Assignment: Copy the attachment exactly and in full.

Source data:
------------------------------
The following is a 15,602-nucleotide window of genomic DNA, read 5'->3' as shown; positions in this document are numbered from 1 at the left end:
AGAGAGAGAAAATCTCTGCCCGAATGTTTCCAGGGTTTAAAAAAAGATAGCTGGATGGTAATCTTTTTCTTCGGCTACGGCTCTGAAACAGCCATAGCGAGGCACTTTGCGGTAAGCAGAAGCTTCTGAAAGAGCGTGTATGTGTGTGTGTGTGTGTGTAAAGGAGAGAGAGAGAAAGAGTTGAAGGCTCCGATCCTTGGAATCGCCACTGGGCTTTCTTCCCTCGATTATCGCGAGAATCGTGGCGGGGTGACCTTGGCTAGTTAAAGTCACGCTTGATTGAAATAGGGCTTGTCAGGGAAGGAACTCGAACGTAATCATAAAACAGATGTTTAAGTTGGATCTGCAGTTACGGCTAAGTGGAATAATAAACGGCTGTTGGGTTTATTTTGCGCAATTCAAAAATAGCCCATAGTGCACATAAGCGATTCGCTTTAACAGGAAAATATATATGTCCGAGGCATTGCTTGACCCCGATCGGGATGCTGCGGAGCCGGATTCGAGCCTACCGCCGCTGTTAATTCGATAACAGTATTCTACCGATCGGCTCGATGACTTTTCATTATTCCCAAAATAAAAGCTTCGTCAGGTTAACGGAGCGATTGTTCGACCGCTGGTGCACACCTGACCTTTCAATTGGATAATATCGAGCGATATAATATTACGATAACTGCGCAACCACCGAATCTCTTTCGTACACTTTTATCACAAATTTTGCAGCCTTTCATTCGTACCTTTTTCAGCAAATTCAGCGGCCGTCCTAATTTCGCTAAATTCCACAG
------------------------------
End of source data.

The following is a 15,602-nucleotide window of genomic DNA, read 5'->3' as shown; positions in this document are numbered from 1 at the left end:
AGAGAGAGAAAATCTCTGCCCGAATGTTTCCAGGGTTTAAAAAAAGATAGCTGGATGGTAATCTTTTTCTTCGGCTACGGCTCTGAAACAGCCATAGCGAGGCACTTTGCGGTAAGCAGAAGCTTCTGAAAGAGCGTGTATGTGTGTGTGTGTGTGTGTAAAGGAGAGAGAGAGAAAGAGTTGAAGGCTCCGATCCTTGGAATCGCCACTGGGCTTTCTTCCCTCGATTATCGCGAGAATCGTGGCGGGGTGACCTTGGCTAGTTAAAGTCACGCTTGATTGAAATAGGGCTTGTCAGGGAAGGAACTCGAACGTAATCATAAAACAGATGTTTAAGTTGGATCTGCAGTTACGGCTAAGTGGAATAATAAACGGCTGTTGGGTTTATTTTGCGCAATTCAAAAATAGCCCATAGTGCACATAAGCGATTCGCTTTAACAGGAAAATATATATGTCCGAGGCATTGCTTGACCCCGATCGGGATGCTGCGGAGCCGGATTCGAGCCTACCGCCGCTGTTAATTCGATAACAGTATTCTACCGATCGGCTCGATGACTTTTCATTATTCCCAAAATAAAAGCTTCGTCAGGTTAACGGAGCGATTGTTCGACCGCTGGTGCACACCTGACCTTTCAATTGGATAATATCGAGCGATATAATATTACGATAACTGCGCAACCACCGAATCTCTTTCGTACACTTTTATCACAAATTTTGCAGCCTTTCATTCGTACCTTTTTCAGCAAATTCAGCGGCCGTCCTAATTTCGCTAAATTCCACAG